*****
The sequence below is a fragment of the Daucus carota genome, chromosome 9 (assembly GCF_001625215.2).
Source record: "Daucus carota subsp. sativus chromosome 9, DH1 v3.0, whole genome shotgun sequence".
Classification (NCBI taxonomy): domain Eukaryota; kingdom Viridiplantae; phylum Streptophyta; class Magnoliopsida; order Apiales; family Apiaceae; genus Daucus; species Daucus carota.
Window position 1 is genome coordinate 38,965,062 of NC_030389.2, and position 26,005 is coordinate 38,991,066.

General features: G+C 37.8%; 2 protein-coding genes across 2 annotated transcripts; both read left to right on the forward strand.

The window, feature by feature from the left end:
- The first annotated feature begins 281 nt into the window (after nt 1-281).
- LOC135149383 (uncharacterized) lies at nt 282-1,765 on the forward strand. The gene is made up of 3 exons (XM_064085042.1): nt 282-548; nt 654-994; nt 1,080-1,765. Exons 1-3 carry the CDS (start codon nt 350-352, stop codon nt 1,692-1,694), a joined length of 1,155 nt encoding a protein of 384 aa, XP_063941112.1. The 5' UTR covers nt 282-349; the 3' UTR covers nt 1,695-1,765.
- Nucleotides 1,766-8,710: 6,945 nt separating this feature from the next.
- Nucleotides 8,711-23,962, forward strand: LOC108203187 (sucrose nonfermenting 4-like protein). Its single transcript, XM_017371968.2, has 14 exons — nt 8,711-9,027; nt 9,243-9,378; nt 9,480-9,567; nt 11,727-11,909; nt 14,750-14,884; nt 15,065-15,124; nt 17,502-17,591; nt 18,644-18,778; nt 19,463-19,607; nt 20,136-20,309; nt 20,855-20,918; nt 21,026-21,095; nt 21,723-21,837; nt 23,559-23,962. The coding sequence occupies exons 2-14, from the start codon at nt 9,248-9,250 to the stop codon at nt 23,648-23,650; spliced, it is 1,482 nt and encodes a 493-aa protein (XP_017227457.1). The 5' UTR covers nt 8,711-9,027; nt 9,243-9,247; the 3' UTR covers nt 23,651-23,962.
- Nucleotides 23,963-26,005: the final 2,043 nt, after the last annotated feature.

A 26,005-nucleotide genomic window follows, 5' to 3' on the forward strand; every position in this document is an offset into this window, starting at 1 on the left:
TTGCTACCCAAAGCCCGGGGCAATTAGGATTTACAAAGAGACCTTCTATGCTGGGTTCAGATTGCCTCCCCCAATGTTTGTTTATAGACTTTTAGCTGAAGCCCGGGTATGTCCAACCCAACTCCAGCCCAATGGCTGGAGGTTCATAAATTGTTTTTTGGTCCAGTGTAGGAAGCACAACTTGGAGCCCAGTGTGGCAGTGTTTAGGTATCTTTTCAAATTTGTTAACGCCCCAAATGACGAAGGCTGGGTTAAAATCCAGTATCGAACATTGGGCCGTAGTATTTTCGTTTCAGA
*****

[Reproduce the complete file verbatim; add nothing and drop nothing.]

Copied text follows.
The sequence below is a fragment of the Daucus carota genome, chromosome 9 (assembly GCF_001625215.2).
Source record: "Daucus carota subsp. sativus chromosome 9, DH1 v3.0, whole genome shotgun sequence".
Classification (NCBI taxonomy): domain Eukaryota; kingdom Viridiplantae; phylum Streptophyta; class Magnoliopsida; order Apiales; family Apiaceae; genus Daucus; species Daucus carota.
Window position 1 is genome coordinate 38,965,062 of NC_030389.2, and position 26,005 is coordinate 38,991,066.

General features: G+C 37.8%; 2 protein-coding genes across 2 annotated transcripts; both read left to right on the forward strand.

The window, feature by feature from the left end:
- The first annotated feature begins 281 nt into the window (after nt 1-281).
- LOC135149383 (uncharacterized) lies at nt 282-1,765 on the forward strand. The gene is made up of 3 exons (XM_064085042.1): nt 282-548; nt 654-994; nt 1,080-1,765. Exons 1-3 carry the CDS (start codon nt 350-352, stop codon nt 1,692-1,694), a joined length of 1,155 nt encoding a protein of 384 aa, XP_063941112.1. The 5' UTR covers nt 282-349; the 3' UTR covers nt 1,695-1,765.
- Nucleotides 1,766-8,710: 6,945 nt separating this feature from the next.
- Nucleotides 8,711-23,962, forward strand: LOC108203187 (sucrose nonfermenting 4-like protein). Its single transcript, XM_017371968.2, has 14 exons — nt 8,711-9,027; nt 9,243-9,378; nt 9,480-9,567; nt 11,727-11,909; nt 14,750-14,884; nt 15,065-15,124; nt 17,502-17,591; nt 18,644-18,778; nt 19,463-19,607; nt 20,136-20,309; nt 20,855-20,918; nt 21,026-21,095; nt 21,723-21,837; nt 23,559-23,962. The coding sequence occupies exons 2-14, from the start codon at nt 9,248-9,250 to the stop codon at nt 23,648-23,650; spliced, it is 1,482 nt and encodes a 493-aa protein (XP_017227457.1). The 5' UTR covers nt 8,711-9,027; nt 9,243-9,247; the 3' UTR covers nt 23,651-23,962.
- Nucleotides 23,963-26,005: the final 2,043 nt, after the last annotated feature.

A 26,005-nucleotide genomic window follows, 5' to 3' on the forward strand; every position in this document is an offset into this window, starting at 1 on the left:
TTGCTACCCAAAGCCCGGGGCAATTAGGATTTACAAAGAGACCTTCTATGCTGGGTTCAGATTGCCTCCCCCAATGTTTGTTTATAGACTTTTAGCTGAAGCCCGGGTATGTCCAACCCAACTCCAGCCCAATGGCTGGAGGTTCATAAATTGTTTTTTGGTCCAGTGTAGGAAGCACAACTTGGAGCCCAGTGTGGCAGTGTTTAGGTATCTTTTCAAATTTGTTAACGCCCCAAATGACGAAGGCTGGGTTAAAATCCAGTATCGAACATTGGGCCGTAGTATTTTCGTTTCAGA